Inductees One of a dozen Bradley basketball standouts to earn AII-American honors. Gene Melchiorre owns one of the most famous names in BU round ball history.
An early star at Ft. Sheridan at the end of World War II, he teamed with another BU great, Billy Mann, with the two moving on to Bradley for the 1947-48 season.
Over the next four seasons the Braves, coached first by A J. Robertson and then Forddy Anderson, won 119 games and lost just 22. It was the famed 1949-50 team that lost to CCNY in the title game of both the NIT and NCAA tournaments.
Standing just 5-foot-8, Melchiorre was both a top scorer (he still ranked ninth on the all-time BU list with 1,531 points at the time of his induction) and a brilliant passer.
He shot .404 from the field, firing at a .436 clip his sophomore season. He scored 71 points in the 1949 NIT (when BU finished fourth) and 44 in three games in 1950.
He was named to the Missouri Valley Conference first team three times and in his junior year made the all-NIT team and was a second team Helms and UPI All-American.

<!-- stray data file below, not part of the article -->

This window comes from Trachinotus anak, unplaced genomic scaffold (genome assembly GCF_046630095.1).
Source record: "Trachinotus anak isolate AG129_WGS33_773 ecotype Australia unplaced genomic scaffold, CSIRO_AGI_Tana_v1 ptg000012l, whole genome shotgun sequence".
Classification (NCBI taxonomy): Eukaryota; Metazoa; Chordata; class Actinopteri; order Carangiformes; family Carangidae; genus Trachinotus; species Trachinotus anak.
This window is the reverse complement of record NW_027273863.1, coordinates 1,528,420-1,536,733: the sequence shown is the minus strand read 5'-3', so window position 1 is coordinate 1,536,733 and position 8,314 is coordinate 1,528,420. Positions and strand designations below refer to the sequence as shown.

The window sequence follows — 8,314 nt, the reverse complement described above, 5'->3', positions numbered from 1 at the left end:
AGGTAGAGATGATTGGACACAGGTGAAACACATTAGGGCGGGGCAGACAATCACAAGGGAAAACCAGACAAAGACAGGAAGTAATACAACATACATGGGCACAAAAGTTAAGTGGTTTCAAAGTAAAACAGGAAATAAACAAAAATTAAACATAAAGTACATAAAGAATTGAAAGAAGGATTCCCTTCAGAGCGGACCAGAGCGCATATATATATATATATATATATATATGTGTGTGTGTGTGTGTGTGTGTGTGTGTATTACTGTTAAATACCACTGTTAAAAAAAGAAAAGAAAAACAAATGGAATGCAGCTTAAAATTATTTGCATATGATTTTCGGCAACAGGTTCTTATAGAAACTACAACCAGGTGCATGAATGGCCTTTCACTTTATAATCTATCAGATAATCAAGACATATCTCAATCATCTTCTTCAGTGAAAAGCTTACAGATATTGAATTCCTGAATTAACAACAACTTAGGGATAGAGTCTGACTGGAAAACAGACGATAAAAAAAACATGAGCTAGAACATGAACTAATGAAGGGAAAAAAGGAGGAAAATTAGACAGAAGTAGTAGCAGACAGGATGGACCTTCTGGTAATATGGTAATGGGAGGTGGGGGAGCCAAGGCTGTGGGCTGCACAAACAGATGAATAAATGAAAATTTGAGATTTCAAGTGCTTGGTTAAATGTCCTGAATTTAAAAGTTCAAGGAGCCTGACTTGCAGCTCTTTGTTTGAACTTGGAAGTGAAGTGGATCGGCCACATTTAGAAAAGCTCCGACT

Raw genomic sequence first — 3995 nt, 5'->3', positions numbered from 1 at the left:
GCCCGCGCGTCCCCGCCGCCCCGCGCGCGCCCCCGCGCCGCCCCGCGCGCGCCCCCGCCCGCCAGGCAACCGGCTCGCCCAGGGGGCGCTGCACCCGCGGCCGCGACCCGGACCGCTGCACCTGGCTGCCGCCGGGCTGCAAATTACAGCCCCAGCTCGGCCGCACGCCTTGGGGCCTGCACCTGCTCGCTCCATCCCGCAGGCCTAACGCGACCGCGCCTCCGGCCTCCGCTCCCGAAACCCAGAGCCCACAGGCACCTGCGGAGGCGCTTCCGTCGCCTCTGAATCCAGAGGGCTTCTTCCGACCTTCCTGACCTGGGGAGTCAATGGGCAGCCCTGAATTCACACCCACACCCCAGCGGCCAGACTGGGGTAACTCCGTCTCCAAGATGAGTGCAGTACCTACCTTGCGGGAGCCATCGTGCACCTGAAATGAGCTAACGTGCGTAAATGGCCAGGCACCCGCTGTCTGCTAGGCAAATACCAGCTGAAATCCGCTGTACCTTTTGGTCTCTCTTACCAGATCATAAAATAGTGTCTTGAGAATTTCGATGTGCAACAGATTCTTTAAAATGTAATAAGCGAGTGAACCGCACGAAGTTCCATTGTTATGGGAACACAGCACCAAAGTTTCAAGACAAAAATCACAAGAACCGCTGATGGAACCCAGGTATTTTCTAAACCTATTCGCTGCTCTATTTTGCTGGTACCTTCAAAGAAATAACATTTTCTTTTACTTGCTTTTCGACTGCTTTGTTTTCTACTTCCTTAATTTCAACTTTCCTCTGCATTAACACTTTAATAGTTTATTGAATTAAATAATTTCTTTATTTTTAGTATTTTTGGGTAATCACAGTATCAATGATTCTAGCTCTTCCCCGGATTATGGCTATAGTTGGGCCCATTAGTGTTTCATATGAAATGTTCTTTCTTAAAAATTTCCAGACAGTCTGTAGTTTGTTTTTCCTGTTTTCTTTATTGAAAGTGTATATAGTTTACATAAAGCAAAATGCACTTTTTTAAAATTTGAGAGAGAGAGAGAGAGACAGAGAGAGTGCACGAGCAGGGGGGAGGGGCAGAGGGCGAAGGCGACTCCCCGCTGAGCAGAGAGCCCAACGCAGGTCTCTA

After his final season he was an Associated Press, United Press International and Colliers Magazine first team All-American and selected by the magazine, Sports Album, as one of the two best offensive players in the country.
Also a fine baseball player, Melchiorre played on the 1948 BU baseball team that was inducted into the Greater Peoria Sports Hall of Fame in 1996.
One of a dozen Bradley basketball standouts to earn AII-American honors. Gene Melchiorre owns one of the most famous names in BU round ball history.
This year’s Neve Harms recipient is not only a gracious volunteer, but a born organizer. Glen is the head man of the crew that manages the Bradley basketball games. They have been so efficient that they have been asked to manage the Missouri Valley Tournament in St. Louis. He has been a coach, a manager, a Caterpillar worker, and a member of the Bradley Alumni Board in 1967-68. Glen’s organizing skills first blossomed when he volunteered to form a stats, program for "Ozzie" and then Joe Stowell. This job gradually grew in technology until it reached its present status as the best of the rest. Later, Glen was asked by Ron Ferguson to be in charge of the Bradley basketball games, where at 84, he still runs the show.